[00:00:00] Rosalyn Santa Elena: Welcome to the Revenue Engine podcast. I'm your host, Rosalyn Santa Elena, and I am thrilled to bring you the most inspirational stories from revenue generators, innovators, and disruptors, revenue leaders in sales, in marketing, and of course in operations. Together, we will unpack everything that optimizes and powers the revenue engine. Are you ready? Let's get to it.
PLG or product led growth is a hot, hot topic right now, but the PLG strategy and motion is very different from the traditional sales led motion and the requirements from an instrumentation and operational perspective, as well as from a data and insights perspective are very different
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[00:01:35] Rosalyn Santa Elena: In this episode of the revenue engine podcast, Momo Ong the co-founder of HeadsUp joins me to discuss the differences between product to lead and sales lead. And some of the things organizations should be really thinking about when either shifting to this motion or adding this motion.
So please take a listen to this data. Scientist turned founder to learn more. So super excited to be here today with Momo Ong, the co-founder of HeadsUp. HeadsUp is on a mission to help sales and revenue teams understand how companies are using their products and identify opportunities for revenue expansion.
So welcome Momo, and thank you for joining me.
[00:02:18] Momo Ong: Thanks so much for having me on in this podcast.
[00:02:21] Rosalyn Santa Elena: Love it, love it. I'm super excited to dive in with you. So let's talk a little about your background and your backstory, right? You've been in many different roles in product and research and in data.
And as you saw, you had a degree in physics from Princeton. So maybe, can you share more about your background and just your career journey, you know, prior to HeadsUp?
[00:02:40] Momo Ong: Yes, absolutely. So I was initially a data scientist, but I realized that I was actually much better or rather I wasn't a very good data scientist.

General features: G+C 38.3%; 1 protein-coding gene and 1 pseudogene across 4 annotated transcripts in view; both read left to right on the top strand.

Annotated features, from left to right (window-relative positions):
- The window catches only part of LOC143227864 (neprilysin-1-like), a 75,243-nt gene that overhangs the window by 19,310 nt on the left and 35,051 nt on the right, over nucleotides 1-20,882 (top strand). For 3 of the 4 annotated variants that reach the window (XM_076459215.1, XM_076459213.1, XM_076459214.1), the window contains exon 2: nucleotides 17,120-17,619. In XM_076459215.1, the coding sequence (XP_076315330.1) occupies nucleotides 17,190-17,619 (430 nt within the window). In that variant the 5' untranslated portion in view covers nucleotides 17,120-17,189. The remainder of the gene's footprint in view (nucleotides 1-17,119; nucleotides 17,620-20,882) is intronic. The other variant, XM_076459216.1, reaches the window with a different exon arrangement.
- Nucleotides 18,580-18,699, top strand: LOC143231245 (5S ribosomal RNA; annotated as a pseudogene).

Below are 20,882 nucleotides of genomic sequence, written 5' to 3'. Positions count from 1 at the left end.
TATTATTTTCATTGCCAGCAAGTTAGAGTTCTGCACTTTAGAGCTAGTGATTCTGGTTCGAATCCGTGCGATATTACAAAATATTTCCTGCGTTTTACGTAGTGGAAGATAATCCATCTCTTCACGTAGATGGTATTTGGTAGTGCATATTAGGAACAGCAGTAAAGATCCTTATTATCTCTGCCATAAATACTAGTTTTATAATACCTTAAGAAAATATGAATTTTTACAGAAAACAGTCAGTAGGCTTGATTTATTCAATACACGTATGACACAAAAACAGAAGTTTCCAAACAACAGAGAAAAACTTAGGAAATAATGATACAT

So I tried my hand at other things, specifically product and, and business. And I, and realized I was, I was much better at that. And so that, that led me to doubling down on product over my career. Yep. And so we're specifically my co-founder and I, we were early employees at this company called fiscal note.
B2B vertical SaaS company focused on the government affairs space based outta DC. And there I ran product that my co-founder Earl was responsible for setting up and owning analytics. And it's actually there where we saw firsthand the disparity in how the go to market teams were leveraging data compared to how engineering and product teams were leveraging data and saw an opportunity to build something six years down the road.
[00:03:33] Rosalyn Santa Elena: Wow. Wow. Well, that kind of leads into the next question, because I think, you know, oftentimes companies they get started right when founders are trying to solve a problem. So when you, and your co-founder decided to start HeadsUp, you know, was there. Specific problem that you faced that kind of led to that idea and maybe what was the original vision for the company?
[00:03:52] Momo Ong: Yeah. So, as I mentioned at fiscal note, we saw that the go to market teams, even though there was a very strong reason for them to leverage data, to make better business decisions were not doing that. Whereas the engineering and product teams were much more sophisticated in leveraging data. So that was the general overarching problem that we, we sought out to solve.
We knew there was an opportunity to help go to market teams, better leverage data, to drive revenue, to make better decisions. And so as we started running in that broad direction, and as we talked to more go to market and also data stakeholders, we saw that there were two themes that stood out. Number one was the rise of product led growth.
And number two was the modern data stack. So. You know, we realized that there was an opportunity to put the two together, right? How can we help product led go to market teams, which required more data than ever tap the modern data stack to make better decisions. And so that was the, the problem statement that led to the the founding of HeadsUp and our current iteration of the product and business.